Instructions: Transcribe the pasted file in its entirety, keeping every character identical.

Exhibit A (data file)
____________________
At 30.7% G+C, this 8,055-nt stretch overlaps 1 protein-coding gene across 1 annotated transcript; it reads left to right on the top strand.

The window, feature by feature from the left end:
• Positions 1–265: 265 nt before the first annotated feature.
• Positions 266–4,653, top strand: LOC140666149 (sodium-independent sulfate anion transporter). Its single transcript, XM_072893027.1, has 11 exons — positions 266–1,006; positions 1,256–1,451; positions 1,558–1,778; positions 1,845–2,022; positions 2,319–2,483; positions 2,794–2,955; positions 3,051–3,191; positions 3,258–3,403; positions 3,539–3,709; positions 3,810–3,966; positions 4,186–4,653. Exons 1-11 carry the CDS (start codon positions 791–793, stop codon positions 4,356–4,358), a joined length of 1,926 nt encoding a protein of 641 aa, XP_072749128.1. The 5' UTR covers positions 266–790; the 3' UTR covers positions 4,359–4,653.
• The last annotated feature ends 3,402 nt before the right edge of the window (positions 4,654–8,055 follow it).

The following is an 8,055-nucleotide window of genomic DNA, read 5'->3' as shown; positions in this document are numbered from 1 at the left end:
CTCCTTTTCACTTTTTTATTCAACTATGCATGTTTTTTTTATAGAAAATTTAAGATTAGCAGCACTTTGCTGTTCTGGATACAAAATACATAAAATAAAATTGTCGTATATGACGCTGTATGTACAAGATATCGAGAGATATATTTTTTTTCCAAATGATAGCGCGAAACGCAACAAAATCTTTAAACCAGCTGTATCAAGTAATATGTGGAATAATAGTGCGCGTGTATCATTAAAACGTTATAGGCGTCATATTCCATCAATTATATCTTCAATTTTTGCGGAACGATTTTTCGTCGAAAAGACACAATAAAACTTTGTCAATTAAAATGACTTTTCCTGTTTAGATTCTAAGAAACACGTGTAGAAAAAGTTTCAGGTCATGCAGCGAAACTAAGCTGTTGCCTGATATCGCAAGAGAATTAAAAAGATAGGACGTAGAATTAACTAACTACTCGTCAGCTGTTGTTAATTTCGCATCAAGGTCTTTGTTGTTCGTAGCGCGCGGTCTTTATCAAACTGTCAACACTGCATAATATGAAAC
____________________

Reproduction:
At 30.7% G+C, this 8,055-nt stretch overlaps 1 protein-coding gene across 1 annotated transcript; it reads left to right on the top strand.

The window, feature by feature from the left end:
• Positions 1–265: 265 nt before the first annotated feature.
• Positions 266–4,653, top strand: LOC140666149 (sodium-independent sulfate anion transporter). Its single transcript, XM_072893027.1, has 11 exons — positions 266–1,006; positions 1,256–1,451; positions 1,558–1,778; positions 1,845–2,022; positions 2,319–2,483; positions 2,794–2,955; positions 3,051–3,191; positions 3,258–3,403; positions 3,539–3,709; positions 3,810–3,966; positions 4,186–4,653. Exons 1-11 carry the CDS (start codon positions 791–793, stop codon positions 4,356–4,358), a joined length of 1,926 nt encoding a protein of 641 aa, XP_072749128.1. The 5' UTR covers positions 266–790; the 3' UTR covers positions 4,359–4,653.
• The last annotated feature ends 3,402 nt before the right edge of the window (positions 4,654–8,055 follow it).

The following is an 8,055-nucleotide window of genomic DNA, read 5'->3' as shown; positions in this document are numbered from 1 at the left end:
CTCCTTTTCACTTTTTTATTCAACTATGCATGTTTTTTTTATAGAAAATTTAAGATTAGCAGCACTTTGCTGTTCTGGATACAAAATACATAAAATAAAATTGTCGTATATGACGCTGTATGTACAAGATATCGAGAGATATATTTTTTTTCCAAATGATAGCGCGAAACGCAACAAAATCTTTAAACCAGCTGTATCAAGTAATATGTGGAATAATAGTGCGCGTGTATCATTAAAACGTTATAGGCGTCATATTCCATCAATTATATCTTCAATTTTTGCGGAACGATTTTTCGTCGAAAAGACACAATAAAACTTTGTCAATTAAAATGACTTTTCCTGTTTAGATTCTAAGAAACACGTGTAGAAAAAGTTTCAGGTCATGCAGCGAAACTAAGCTGTTGCCTGATATCGCAAGAGAATTAAAAAGATAGGACGTAGAATTAACTAACTACTCGTCAGCTGTTGTTAATTTCGCATCAAGGTCTTTGTTGTTCGTAGCGCGCGGTCTTTATCAAACTGTCAACACTGCATAATATGAAAC